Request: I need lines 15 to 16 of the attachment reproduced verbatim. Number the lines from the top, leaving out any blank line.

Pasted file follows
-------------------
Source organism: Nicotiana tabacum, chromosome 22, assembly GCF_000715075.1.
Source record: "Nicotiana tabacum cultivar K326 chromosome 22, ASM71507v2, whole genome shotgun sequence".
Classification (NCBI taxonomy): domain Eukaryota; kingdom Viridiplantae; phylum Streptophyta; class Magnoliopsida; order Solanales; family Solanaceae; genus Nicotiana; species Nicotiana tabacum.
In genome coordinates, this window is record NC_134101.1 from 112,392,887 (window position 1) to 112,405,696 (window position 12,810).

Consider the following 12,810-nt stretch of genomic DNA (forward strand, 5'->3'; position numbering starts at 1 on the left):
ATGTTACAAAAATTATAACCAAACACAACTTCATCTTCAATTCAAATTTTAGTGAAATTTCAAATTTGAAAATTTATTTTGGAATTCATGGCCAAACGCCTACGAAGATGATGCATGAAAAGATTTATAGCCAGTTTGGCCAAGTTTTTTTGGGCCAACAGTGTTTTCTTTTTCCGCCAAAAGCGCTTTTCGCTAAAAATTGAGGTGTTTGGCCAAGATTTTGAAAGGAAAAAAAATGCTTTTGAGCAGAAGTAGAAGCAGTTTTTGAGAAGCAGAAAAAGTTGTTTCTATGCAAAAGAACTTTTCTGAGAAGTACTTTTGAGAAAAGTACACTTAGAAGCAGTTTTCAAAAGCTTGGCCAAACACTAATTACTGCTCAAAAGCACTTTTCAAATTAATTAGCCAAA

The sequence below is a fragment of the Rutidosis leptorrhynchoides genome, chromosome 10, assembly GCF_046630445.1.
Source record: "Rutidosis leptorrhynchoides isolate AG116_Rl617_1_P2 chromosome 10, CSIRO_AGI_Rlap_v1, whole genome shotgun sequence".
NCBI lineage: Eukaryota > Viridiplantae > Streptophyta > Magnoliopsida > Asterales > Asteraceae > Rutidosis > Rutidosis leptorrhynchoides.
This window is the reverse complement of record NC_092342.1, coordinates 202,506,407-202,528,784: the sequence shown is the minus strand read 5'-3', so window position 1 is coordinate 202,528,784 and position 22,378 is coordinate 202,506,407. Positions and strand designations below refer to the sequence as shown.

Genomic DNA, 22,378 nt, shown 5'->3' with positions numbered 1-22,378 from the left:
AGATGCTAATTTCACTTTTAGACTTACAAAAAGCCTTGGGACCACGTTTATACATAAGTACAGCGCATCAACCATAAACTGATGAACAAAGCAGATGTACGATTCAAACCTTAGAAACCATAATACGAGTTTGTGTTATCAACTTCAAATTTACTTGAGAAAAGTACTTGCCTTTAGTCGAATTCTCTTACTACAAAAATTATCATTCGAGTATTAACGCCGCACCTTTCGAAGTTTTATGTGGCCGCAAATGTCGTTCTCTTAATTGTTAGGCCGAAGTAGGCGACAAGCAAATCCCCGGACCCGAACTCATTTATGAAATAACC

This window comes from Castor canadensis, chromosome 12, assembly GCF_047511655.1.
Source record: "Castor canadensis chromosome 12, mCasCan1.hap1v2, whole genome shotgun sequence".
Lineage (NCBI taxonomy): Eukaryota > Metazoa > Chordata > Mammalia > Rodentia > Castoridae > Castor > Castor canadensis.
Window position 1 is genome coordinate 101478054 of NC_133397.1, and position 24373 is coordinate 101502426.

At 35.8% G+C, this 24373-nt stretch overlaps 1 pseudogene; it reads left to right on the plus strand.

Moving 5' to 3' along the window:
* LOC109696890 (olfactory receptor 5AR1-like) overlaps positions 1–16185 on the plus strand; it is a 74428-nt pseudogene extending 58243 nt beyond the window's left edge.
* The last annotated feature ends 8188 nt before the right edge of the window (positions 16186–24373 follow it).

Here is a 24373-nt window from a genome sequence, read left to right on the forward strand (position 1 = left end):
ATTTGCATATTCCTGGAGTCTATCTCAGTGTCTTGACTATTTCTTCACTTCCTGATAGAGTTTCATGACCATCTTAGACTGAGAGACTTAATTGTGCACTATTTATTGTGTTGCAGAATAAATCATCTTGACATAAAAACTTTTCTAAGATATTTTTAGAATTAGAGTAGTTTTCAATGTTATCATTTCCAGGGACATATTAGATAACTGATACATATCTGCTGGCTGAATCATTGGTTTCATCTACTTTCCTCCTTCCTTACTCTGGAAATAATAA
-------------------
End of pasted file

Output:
Lineage (NCBI taxonomy): Eukaryota > Metazoa > Chordata > Mammalia > Rodentia > Castoridae > Castor > Castor canadensis.
Window position 1 is genome coordinate 101478054 of NC_133397.1, and position 24373 is coordinate 101502426.